Twice a week, in a crowded room out the back of Huntly's St John Opportunity Shop, Christine Porter gets to work.

"We've got a lot of work to be doing," she said. "Normally, there's two of us [who] work here, one packs and one prices."

Behind her, the boxes are stacked three metres high. It's an intimidating sight.

"They're all full of clothes, in categories - boys, babies here, ladies, and so on. There would be men's clothing here but I've not done them yet."


Porter is one of more than 40 volunteers who work at the busy and bustling store, most of whom are retired.

"They love coming to work," shop manager Sherrie Keeley says. "It gives them a reason to get out of bed!"

But it's not just the jokes, cups of tea and company they come for - these golden oldies are committed to giving back to their tight-knit community.

Pauline Lewis is one of the "checkout girls". She tried to retire but, after three months at home, she was bored - so she came back.

"The nickname for this place is the 'Harrods of Huntly," Lewis says. "It's just so busy, everyone shops out of here."

"I'm amazed at what people bring in - the clothing is phenomenal, lots of furniture, ornaments," Lewis says.

"The turnover really was an eye-opener when I came here. I shop here now and don't go anywhere else. When you're on a pension, every penny counts."

Further along the cluttered corridor you'll find 84-year-old Barrie Challenor, the oldest among the volunteers.

"I had this all tidy yesterday," Challenor says, pointing to mountains of books waiting to be sorted.

"You wonder where it all comes from."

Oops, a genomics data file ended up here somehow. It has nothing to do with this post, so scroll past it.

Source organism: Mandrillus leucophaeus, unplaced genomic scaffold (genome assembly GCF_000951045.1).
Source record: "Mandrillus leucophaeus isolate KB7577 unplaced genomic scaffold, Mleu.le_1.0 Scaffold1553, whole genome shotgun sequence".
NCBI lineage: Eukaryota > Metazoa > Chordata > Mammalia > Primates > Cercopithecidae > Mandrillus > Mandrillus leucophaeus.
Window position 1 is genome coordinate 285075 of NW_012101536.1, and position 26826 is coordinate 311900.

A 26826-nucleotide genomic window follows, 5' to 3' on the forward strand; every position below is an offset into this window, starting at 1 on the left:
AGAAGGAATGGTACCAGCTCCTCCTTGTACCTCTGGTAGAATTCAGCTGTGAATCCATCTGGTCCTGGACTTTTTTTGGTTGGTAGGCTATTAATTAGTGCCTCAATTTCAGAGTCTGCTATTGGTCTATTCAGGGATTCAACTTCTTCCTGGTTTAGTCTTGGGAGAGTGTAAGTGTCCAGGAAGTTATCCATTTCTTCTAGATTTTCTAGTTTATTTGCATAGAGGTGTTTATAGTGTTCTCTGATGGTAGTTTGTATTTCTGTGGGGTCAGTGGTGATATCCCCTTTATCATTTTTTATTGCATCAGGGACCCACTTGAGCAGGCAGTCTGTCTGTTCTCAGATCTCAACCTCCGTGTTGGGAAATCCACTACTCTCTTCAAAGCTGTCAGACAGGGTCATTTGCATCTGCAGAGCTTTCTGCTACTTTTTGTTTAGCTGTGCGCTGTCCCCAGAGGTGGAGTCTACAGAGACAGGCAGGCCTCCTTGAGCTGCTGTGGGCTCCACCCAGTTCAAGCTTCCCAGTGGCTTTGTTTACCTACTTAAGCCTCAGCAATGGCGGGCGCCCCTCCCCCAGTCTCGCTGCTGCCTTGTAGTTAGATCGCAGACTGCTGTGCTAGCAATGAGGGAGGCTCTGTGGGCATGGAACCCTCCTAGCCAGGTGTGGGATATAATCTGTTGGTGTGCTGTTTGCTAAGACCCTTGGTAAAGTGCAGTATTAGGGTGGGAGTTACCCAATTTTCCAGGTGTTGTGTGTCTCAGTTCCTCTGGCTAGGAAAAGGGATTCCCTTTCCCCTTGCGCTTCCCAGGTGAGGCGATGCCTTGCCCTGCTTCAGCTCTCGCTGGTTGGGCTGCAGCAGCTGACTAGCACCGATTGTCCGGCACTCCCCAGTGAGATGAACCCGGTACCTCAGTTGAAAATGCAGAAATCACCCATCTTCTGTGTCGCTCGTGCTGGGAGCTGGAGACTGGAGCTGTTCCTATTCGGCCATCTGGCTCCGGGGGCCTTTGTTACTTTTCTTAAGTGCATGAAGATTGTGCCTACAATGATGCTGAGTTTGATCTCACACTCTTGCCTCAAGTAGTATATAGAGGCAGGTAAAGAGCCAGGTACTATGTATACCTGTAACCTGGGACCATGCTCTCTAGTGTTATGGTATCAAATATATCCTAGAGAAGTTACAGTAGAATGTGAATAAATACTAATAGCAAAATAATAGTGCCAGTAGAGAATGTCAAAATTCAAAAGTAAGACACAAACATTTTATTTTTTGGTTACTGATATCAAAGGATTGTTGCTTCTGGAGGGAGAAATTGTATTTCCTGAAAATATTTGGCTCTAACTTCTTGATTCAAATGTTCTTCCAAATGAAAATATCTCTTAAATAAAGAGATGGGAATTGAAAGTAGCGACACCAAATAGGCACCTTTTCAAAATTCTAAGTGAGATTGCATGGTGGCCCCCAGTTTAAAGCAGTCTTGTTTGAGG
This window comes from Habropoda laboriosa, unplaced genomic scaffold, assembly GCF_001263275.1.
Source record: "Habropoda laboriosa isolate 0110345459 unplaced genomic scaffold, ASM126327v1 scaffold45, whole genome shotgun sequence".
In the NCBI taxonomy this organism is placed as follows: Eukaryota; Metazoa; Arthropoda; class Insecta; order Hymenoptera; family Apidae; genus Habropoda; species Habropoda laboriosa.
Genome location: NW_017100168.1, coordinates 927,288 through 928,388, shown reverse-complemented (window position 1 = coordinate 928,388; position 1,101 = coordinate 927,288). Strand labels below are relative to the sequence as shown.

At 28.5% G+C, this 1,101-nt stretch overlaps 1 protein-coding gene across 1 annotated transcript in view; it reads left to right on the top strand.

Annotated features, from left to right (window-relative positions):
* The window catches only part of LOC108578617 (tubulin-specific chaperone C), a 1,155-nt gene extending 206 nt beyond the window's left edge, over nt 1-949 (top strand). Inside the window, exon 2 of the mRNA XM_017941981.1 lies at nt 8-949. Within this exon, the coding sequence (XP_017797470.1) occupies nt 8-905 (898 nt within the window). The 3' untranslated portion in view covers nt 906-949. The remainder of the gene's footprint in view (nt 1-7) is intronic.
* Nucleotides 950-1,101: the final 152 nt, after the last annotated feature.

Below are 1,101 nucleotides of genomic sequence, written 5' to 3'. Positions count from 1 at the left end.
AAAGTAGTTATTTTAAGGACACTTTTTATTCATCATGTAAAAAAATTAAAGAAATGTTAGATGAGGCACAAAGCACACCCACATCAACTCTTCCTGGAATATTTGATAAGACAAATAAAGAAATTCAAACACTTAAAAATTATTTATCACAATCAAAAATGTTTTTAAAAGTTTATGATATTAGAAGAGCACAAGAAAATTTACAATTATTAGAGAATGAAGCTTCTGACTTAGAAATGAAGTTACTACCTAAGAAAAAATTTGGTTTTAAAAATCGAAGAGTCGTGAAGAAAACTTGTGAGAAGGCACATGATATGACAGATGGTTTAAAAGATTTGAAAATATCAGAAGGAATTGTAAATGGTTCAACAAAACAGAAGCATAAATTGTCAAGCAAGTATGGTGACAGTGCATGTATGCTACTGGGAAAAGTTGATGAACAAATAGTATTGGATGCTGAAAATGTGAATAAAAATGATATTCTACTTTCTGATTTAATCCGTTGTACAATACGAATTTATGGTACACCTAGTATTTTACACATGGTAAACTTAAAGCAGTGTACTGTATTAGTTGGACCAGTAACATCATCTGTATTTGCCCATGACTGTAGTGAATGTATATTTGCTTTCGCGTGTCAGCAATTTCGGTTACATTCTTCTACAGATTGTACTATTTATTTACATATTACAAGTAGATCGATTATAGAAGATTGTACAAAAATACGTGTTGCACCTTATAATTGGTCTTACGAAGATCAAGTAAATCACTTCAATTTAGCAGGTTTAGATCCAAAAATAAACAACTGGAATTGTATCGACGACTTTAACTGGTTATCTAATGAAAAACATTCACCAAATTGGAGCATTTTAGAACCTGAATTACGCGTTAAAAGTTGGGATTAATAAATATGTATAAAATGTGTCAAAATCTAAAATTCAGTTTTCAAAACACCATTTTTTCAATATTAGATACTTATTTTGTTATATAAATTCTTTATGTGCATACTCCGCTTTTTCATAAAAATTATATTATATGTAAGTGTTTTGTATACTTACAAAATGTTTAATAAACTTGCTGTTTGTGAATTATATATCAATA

After owning a Huntly bookstore for 66 years, he was asked to look after the donated books at the op shop.

"I was talked into it by the authorities," Challenor says. Clearly, he had no choice in the matter.

From clothing to furnishings, treasures and trinkets - there 's enough to furnish a house... or three.

"We have new stock going out each day and replenish everything all the time," Keeley says.

"We have people coming here every single day and there are new things for them to see."

Mollie Ferguson and Paulette Paki are mother and daughter. They're here most days saving a dollar, or spending it.

"We spend all our money here," Paki admits.

And they're not alone. This treasure trove of hidden delights turns a tidy profit which helps fund emergency equipment such as defibrillators, first aid education and scholarships for people studying medicine.

This year, the profits will also go towards a new ambulance for Huntly.

Claire Moffoy is "on the committee" and has been involved with St John for more than 40 years.

It was her idea to open an op shop in Huntly and it finally happened four years ago.

"We wanted a volunteer shop in Huntly because we needed a method to raise funds," Molloy says.

"It's such a struggle in a lower socio-economic community, which Huntly really is. And having the op shop has just lifted that burden of fundraising, it's fantastic.

"Plus we also do a service for the community - people can come in here, they can buy goods."

They can also pack, stack, fold, hang, sort, price and have a laugh.

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